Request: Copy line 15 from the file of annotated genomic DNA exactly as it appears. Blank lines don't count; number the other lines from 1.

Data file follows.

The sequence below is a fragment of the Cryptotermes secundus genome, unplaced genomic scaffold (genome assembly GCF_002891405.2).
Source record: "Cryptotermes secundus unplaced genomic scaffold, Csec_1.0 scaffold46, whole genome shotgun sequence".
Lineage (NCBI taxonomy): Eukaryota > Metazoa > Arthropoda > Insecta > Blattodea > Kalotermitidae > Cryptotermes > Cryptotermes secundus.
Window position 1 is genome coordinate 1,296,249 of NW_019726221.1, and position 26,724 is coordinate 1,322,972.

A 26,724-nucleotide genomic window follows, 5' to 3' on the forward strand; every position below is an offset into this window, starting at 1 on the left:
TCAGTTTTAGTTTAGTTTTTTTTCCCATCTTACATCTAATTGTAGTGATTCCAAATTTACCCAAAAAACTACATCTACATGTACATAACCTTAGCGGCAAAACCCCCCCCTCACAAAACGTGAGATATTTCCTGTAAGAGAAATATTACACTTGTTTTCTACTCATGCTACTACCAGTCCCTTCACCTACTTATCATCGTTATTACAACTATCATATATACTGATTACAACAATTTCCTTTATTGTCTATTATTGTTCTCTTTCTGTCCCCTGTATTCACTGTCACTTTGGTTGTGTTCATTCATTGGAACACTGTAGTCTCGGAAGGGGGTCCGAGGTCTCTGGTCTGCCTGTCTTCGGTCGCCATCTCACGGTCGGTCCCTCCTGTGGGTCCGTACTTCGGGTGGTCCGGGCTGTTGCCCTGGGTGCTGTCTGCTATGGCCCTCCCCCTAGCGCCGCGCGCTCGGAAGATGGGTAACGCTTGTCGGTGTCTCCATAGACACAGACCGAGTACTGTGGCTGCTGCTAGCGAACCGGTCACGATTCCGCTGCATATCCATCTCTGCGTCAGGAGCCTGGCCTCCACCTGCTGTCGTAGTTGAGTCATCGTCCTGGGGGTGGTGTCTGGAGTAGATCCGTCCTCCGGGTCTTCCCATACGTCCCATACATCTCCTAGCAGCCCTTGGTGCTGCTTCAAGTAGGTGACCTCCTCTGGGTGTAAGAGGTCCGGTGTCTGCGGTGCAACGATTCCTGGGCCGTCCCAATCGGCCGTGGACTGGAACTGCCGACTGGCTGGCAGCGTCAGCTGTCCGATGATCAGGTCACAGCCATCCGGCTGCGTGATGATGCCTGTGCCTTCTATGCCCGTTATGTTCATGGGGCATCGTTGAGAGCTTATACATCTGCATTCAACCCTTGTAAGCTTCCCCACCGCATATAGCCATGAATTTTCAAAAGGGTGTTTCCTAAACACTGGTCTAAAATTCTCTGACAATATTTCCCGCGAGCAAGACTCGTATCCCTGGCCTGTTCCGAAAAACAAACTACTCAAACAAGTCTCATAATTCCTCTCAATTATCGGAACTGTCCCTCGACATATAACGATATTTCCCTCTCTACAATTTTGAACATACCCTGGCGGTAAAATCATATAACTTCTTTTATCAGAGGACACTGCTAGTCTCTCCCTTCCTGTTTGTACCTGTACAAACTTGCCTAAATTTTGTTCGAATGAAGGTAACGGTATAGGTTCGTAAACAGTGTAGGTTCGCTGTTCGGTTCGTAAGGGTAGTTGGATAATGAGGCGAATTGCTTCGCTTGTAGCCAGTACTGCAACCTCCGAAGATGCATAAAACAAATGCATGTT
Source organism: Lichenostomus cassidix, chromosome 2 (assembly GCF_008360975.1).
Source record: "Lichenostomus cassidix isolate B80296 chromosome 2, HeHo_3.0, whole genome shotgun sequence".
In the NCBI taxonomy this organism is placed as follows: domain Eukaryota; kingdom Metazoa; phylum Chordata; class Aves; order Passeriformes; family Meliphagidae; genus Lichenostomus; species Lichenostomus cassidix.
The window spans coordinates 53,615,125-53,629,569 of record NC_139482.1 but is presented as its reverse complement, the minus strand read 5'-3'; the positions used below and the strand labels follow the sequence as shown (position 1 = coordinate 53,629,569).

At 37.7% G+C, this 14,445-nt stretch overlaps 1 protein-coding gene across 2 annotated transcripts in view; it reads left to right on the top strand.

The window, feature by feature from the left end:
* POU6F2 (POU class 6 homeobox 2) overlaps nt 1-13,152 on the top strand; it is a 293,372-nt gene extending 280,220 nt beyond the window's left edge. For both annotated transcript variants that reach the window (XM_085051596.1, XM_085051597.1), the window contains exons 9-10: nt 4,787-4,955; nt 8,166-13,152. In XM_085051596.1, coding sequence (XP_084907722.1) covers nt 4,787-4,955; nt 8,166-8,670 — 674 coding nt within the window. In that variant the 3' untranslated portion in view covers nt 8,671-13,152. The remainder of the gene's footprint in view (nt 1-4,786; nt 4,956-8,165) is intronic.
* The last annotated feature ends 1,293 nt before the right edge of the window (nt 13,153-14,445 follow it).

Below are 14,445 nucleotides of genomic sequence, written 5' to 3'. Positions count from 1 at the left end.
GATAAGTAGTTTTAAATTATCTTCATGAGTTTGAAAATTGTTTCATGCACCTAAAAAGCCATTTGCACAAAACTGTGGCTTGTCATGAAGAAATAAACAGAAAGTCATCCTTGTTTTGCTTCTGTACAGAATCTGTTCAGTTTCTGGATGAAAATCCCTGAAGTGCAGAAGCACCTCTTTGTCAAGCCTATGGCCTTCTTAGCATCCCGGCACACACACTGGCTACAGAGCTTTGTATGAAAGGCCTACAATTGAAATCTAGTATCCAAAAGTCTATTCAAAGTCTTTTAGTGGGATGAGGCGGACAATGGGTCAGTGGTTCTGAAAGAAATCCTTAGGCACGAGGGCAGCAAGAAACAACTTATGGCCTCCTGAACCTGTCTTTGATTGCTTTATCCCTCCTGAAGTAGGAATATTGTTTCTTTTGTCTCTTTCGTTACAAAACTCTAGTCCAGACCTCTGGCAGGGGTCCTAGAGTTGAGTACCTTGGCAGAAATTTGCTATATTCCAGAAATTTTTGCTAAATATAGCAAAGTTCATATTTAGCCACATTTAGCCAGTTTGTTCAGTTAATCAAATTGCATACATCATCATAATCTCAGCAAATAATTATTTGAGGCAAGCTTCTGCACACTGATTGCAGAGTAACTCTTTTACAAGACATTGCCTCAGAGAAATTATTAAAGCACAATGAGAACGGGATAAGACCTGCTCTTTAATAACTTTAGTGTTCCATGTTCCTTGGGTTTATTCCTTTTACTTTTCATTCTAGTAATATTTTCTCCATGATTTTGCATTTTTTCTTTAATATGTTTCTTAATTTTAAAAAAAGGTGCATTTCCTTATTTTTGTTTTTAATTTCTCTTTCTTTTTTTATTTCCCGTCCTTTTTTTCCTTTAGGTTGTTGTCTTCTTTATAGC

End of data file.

Below are 14,445 nucleotides of genomic sequence, written 5' to 3'. Positions count from 1 at the left end.